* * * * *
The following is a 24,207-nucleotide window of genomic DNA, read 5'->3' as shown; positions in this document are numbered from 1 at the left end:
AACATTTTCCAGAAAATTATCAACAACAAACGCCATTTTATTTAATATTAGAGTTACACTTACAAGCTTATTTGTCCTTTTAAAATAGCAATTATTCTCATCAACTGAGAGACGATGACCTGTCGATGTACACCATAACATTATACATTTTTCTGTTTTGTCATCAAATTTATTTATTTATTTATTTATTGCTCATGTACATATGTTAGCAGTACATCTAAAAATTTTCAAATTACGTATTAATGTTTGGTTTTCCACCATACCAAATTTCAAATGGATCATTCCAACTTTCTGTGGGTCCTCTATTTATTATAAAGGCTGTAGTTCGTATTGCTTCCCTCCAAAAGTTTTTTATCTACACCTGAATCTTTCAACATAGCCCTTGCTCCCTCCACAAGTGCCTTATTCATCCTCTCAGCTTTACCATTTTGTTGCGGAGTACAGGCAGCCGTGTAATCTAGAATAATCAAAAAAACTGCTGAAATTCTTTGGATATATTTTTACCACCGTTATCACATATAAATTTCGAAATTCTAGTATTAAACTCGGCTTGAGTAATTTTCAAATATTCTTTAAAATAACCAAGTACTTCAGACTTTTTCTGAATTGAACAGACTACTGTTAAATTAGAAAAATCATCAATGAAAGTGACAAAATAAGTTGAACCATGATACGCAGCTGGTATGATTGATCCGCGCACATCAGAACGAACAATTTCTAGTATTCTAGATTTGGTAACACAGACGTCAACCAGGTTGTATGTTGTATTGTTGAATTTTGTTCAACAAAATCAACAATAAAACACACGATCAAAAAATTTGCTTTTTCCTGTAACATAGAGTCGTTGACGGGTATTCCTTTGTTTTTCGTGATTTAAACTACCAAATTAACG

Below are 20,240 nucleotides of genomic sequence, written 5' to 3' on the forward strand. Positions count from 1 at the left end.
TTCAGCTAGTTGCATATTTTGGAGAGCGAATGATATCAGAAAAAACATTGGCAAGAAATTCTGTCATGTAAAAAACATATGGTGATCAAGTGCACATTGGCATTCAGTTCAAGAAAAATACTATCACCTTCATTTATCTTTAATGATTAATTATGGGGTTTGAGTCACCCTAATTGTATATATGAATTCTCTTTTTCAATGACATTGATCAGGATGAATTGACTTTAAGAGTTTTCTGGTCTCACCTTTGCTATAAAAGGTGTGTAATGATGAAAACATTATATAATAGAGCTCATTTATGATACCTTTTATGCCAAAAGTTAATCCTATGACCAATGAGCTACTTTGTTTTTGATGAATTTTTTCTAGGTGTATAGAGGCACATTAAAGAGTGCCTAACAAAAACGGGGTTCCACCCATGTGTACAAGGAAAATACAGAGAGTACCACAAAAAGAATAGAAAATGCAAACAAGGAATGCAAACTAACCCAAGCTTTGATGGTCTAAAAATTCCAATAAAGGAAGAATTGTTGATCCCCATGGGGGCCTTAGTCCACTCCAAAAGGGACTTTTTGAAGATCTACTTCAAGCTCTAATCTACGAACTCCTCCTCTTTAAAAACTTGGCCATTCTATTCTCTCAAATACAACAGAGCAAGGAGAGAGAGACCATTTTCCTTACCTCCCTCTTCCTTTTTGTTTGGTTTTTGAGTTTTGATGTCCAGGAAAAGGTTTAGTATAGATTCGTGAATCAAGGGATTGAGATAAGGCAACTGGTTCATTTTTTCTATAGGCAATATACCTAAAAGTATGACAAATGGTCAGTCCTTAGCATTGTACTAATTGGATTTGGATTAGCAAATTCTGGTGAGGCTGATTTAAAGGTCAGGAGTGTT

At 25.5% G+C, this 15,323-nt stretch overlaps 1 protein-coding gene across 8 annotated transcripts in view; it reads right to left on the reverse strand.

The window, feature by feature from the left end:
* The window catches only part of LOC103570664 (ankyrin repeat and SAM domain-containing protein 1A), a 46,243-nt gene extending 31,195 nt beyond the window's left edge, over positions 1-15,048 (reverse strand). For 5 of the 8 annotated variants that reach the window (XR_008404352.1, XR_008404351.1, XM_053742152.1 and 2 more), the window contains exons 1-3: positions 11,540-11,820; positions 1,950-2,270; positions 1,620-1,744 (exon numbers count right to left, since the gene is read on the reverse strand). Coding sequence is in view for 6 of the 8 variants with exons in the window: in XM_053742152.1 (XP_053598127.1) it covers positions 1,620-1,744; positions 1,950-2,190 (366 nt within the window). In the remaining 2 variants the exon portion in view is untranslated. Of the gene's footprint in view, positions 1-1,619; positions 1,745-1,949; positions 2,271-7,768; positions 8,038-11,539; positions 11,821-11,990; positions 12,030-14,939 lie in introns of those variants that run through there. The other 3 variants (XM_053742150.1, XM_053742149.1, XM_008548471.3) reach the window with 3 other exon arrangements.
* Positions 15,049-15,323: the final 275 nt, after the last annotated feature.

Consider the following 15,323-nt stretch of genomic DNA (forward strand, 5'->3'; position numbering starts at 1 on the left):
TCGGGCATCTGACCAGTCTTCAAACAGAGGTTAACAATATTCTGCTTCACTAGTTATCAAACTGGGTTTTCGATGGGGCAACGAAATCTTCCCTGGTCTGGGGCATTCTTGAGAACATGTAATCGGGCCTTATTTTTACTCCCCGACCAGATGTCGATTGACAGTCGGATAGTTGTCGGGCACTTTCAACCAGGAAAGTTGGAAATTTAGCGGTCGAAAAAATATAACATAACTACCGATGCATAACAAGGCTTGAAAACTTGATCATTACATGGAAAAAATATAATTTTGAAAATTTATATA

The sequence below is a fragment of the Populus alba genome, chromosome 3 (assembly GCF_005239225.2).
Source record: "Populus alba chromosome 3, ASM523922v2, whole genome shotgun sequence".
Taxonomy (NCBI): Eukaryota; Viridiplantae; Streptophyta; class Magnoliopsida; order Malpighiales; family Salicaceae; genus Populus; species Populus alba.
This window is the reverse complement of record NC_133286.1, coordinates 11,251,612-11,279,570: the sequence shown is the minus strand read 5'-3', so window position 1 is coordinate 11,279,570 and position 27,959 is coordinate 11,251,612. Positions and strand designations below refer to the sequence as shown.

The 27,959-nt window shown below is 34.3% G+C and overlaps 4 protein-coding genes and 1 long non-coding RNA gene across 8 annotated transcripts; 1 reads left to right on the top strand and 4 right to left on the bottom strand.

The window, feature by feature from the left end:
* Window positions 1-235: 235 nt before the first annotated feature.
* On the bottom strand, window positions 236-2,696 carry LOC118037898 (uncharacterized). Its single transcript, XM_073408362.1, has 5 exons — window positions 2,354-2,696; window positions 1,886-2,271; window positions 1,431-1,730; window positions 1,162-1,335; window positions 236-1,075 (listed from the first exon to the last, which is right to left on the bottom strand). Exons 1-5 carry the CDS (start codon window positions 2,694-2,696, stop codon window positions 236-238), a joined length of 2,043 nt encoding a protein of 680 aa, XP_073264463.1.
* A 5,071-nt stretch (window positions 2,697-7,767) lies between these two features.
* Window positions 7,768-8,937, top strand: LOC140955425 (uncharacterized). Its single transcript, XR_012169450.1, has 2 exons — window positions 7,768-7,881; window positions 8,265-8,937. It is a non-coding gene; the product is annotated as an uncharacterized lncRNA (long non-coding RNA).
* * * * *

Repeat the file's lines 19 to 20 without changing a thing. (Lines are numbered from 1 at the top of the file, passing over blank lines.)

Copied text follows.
* A 5,071-nt stretch (window positions 2,697-7,767) lies between these two features.
* Window positions 7,768-8,937, top strand: LOC140955425 (uncharacterized). Its single transcript, XR_012169450.1, has 2 exons — window positions 7,768-7,881; window positions 8,265-8,937. It is a non-coding gene; the product is annotated as an uncharacterized lncRNA (long non-coding RNA).